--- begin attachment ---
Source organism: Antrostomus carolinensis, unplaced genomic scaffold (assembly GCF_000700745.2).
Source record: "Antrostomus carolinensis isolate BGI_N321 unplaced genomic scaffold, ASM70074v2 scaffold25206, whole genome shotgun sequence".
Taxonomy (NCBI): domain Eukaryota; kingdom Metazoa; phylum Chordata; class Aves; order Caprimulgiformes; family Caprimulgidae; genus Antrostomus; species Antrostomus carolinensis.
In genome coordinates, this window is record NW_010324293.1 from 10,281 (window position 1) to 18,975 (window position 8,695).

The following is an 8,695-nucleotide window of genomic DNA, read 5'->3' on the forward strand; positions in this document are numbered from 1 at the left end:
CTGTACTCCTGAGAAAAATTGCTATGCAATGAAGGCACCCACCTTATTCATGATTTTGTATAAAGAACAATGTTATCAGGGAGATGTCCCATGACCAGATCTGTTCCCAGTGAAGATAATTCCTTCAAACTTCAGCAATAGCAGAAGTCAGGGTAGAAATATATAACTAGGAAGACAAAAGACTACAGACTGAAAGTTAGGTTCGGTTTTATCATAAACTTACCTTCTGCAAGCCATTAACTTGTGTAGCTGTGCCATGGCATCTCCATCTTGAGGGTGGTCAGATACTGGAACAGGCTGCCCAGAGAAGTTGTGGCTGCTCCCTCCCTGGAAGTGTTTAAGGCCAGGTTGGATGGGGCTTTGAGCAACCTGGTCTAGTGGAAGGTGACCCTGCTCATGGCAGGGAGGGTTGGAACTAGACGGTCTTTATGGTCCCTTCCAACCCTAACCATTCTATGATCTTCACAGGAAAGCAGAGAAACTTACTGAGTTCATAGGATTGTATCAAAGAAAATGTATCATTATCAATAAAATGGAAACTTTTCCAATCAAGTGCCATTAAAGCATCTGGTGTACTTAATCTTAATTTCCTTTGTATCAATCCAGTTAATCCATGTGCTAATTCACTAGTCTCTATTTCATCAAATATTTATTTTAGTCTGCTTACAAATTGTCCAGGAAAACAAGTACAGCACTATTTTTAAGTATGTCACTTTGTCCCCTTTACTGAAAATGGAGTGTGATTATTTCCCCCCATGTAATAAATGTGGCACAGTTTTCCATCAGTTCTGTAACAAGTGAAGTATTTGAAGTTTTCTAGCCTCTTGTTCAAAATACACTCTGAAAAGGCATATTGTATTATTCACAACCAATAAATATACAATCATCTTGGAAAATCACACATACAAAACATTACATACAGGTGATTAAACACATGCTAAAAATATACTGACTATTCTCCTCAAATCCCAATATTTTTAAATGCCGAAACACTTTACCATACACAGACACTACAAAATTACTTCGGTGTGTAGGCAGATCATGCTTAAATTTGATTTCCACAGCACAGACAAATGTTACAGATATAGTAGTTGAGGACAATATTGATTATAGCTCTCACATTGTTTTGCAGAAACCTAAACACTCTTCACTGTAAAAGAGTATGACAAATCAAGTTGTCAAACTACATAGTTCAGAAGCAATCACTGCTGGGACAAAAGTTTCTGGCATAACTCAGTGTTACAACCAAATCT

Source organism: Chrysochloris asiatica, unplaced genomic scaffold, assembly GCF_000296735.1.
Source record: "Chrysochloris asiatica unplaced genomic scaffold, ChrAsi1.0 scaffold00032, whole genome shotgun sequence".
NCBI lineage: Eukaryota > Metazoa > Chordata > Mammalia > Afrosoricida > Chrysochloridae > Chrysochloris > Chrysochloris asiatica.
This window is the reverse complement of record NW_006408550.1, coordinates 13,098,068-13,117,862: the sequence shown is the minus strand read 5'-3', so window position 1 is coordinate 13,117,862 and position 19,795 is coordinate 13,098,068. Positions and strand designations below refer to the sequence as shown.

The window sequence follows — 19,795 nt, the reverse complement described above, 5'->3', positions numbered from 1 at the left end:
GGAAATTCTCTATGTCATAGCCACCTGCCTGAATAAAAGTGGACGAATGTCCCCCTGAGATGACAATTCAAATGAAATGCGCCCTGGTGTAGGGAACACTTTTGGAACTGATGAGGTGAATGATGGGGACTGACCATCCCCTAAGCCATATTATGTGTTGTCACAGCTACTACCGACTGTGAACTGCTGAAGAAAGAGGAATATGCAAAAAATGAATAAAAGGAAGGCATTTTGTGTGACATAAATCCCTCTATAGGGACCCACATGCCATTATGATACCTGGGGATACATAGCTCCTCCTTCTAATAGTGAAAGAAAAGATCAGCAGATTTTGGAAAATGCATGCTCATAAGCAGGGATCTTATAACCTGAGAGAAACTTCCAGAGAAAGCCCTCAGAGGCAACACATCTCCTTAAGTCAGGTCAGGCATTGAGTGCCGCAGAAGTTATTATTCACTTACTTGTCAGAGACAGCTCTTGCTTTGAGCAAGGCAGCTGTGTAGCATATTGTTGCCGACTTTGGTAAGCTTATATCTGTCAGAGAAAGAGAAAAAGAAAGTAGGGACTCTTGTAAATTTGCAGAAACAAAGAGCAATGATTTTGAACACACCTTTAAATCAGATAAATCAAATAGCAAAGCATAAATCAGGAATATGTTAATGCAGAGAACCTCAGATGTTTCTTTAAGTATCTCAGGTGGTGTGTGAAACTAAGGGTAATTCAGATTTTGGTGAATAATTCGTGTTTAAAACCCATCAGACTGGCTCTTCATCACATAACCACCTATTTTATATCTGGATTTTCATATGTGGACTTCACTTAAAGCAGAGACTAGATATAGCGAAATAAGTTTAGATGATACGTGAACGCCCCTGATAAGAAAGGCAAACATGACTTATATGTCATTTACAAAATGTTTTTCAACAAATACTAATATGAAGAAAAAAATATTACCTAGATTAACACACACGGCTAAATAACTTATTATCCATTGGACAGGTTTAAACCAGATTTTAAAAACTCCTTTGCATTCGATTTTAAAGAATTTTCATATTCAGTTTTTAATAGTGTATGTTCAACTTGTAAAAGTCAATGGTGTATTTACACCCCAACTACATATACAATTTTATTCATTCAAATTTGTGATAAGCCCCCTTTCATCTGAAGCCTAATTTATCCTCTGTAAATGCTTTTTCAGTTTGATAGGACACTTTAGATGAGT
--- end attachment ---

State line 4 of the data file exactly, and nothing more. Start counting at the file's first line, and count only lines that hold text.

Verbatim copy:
In genome coordinates, this window is record NW_010324293.1 from 10,281 (window position 1) to 18,975 (window position 8,695).